Once again, Park Hill (we fucking love it)
This is the end of Park Hill nobody photographs, where it meets the rugged Victorian villas all around, picking up their scale. It’s also here that you can walk onto the streets in the sky. Were it not undergoing Enclosure, you could walk from here to several floors up a 14-storey block without having to walk up any stairs.
From the streets in the sky, you can see how careful it all actually is, the way it encompasses large, lush open spaces, in a way the developers of THE TRIGON and its ilk would find economically improbable.
The dark secret of Park Hill is that it works. It’s pedestrian and futuristic, quiet and friendly, everything it was always intended to be – ie, not utopia, but a functioning piece of city. People might quite possibly deal drugs here (and the fact 3/4s of it is empty is no doubt a massive incentive to that), but alas, they do that in terraces and semis as well. I’ve been here half a dozen times, walking along the streets in the sky, and every time I’ve done so, there’s been people hanging around, in the parkland outside, in front of the blocks, and in the streets themselves – the last couple of times I’ve noticed that the tenants of the flat above always have chairs outside their door, to sit and talk to those who walk past. Every time someone talks about how this was a failed experiment in social engineering, be assured that this is simply, straightforwardly bullshit. It’s an alibi for class war, it means ‘the proles were too violent, lumpen and unsophisticated to understand this building, but a Better Class Of Tenant will’. Every time someone says this, think of the ‘decanting’ of 600 people from their flats because politicians and property developers have decided they aren’t economically lucrative enough, then using as their excuse for this the claim that they can’t be trusted to be decent human beings.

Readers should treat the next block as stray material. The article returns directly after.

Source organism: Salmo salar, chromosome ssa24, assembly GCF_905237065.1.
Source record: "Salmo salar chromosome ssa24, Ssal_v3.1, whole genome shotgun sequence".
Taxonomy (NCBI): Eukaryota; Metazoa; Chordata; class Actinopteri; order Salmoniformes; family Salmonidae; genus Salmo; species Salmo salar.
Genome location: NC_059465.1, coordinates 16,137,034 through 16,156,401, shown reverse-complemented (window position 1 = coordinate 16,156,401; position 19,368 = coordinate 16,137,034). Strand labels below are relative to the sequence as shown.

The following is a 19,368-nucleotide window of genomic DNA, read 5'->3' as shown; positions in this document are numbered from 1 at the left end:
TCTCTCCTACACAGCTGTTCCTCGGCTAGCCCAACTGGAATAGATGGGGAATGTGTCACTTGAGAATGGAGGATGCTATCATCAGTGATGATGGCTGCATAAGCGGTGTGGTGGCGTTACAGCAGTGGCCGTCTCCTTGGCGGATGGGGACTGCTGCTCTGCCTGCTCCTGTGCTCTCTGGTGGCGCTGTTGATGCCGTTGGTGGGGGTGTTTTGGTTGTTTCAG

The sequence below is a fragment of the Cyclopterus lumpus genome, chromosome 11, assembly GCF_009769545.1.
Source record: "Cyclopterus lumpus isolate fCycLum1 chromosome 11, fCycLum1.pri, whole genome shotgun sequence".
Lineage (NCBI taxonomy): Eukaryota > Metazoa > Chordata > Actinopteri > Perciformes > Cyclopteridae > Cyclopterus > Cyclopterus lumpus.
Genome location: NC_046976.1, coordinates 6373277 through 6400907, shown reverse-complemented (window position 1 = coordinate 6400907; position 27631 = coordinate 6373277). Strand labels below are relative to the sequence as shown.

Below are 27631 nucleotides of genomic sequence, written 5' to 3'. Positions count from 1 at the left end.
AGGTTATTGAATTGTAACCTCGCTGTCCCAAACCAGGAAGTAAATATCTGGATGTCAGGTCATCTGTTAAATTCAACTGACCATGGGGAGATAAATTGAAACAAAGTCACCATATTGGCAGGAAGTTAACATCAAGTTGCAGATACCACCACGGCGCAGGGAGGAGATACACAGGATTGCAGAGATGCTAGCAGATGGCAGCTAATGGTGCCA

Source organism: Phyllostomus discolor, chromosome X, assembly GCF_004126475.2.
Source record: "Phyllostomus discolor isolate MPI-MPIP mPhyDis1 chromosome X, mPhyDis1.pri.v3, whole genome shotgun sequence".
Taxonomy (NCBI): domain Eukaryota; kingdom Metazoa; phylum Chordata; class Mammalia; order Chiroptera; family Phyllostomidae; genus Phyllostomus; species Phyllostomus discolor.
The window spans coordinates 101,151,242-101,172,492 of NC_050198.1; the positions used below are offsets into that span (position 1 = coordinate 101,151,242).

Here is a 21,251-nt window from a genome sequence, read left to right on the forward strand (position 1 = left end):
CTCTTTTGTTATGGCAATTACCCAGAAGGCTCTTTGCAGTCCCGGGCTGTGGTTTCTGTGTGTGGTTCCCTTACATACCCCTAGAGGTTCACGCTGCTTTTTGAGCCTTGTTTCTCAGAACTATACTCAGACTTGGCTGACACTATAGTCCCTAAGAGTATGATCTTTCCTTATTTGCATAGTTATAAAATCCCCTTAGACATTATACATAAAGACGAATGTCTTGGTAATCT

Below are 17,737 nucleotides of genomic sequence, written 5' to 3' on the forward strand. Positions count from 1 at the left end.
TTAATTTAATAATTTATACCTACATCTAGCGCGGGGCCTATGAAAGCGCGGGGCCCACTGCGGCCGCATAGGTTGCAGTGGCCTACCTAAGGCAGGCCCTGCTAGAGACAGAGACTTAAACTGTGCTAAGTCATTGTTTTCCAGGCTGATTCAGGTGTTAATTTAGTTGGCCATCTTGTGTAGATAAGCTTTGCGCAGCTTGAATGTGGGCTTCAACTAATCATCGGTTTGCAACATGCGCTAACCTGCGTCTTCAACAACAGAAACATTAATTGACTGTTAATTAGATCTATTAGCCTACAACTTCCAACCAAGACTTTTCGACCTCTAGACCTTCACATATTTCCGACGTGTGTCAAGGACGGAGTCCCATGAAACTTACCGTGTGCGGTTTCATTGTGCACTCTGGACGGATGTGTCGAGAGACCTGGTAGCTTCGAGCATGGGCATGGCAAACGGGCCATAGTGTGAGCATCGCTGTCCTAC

That said, I had a moment here where I thought I was going to get the everybody-hates-a-tourist kicking that I’m thoroughly due. The streets end eight or so storeys up, where dereliction and enclosure take over, and here – not trusting the lifts – we decided to walk down the staircase, unperturbed by the music blaring out from halfway down. When we got there, we found a group of teenagers sat on the steps, blocking our way, listening to music on a portable stereo. We asked if we could get through, but I stupidly decided to try and step over the stereo, in the process knocking it over – as it hit the concrete, the battery cover snapped off it. There was no way out. As I started to try and minimise the likely damage, I was enormously surprised to find that the four youths didn’t seem remotely bothered, piecing the stereo back together, saying ‘it’s ok!’ and letting us pass without so much as a cross word.